Hepatocellular Carcinoma (HCC) is a cancer arising from the liver cells (hepatocytes). Symptoms include abdominal pain or tenderness, jaundice, enlarged abdomen, and easy bruising or bleeding1. Associations with the occurrence of liver cancer include Cirrhosis, alcohol, alpha-1-antitrypsin deficiency, Hepatitis B Virus (HBV) and Hepatitis C Virus (HCV).
HBV is a virus which primarily causes inflammation of the liver. Symptoms include fatigue, jaundice, nausea, vomiting, dark urine, and light stools. Diagnosis is by blood test3.
HCV is a virus that causes inflammation of the liver. HCV can lead to cirrhosis and liver cancer4.
Impact of coffee on HCC, HBV and HCV
These are a collection of results from various cohort and case/control studies on the impact of coffee (caffeine) on the development of HCC. The in two cohort studies of of Japanese patients (one with 22,404 patients and one with 38,703 patients), 117 subjects developed primary liver cancers. All subjects completed questionnaires on coffee, tea, and alcohol consumption, as well smoking and tobacco use habits. The occasional or daily intake of a minimum of 1 cup of coffee had an associated reduction in risk HCC development of P trend < .024. The reduction of liver cancer risk was seen in those with a history of liver disease (such as HBV, HBC and cirrhosis). This reduction was P= .47. Despite the presence of caffeine in tea, consumption of it (both green and black were studied) did not protect against HCC.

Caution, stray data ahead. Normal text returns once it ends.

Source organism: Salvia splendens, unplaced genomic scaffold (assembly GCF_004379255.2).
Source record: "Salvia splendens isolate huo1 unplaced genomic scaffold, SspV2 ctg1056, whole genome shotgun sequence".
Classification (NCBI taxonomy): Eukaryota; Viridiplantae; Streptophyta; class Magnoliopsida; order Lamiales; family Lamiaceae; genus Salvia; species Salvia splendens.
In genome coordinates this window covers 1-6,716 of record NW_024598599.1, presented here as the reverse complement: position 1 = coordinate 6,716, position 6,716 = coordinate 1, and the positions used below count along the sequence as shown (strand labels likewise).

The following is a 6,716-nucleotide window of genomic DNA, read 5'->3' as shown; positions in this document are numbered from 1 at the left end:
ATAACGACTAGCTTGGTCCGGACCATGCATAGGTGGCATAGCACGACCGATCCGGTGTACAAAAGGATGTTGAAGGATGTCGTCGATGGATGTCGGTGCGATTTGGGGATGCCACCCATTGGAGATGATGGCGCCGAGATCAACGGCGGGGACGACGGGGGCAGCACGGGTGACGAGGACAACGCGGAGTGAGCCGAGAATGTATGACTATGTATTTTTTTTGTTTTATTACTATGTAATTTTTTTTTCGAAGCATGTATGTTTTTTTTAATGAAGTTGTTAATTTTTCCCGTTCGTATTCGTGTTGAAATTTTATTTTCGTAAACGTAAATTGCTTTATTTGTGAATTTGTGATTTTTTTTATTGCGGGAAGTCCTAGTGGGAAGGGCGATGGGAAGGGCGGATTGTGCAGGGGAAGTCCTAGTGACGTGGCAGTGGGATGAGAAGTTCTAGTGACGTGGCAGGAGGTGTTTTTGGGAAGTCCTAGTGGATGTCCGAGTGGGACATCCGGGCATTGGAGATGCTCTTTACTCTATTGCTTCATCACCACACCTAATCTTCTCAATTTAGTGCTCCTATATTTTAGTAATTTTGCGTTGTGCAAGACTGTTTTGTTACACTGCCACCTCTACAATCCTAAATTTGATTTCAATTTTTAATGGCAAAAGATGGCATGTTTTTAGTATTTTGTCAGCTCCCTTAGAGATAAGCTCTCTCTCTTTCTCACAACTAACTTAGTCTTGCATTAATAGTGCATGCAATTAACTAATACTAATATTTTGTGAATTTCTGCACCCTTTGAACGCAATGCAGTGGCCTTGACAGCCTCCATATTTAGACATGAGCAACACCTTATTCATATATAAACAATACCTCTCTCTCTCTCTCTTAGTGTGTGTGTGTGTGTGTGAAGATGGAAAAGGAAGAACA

In a case/control study of patients already diagnosed with HCC, they were stratified by underlying HBV and HCV infection, age, sex, diet, history of liver disease, and lifestyle factors. Occasional or daily coffee drinkers had a reduction of HCC compared with the participants who did not drink coffee. As daily coffee intake increased, the risk for HCC declined further; P trend < .001.
Patients with HCV had a reduced risk of HCC with coffee consumption. Those with HBV did not.
It was seen in another study that HCC development was associated with elevated GGT levels. Patients who had elevated GGT levels and did NOT regularly consume coffee had a 9-fold increased risk of developing liver cancer. 5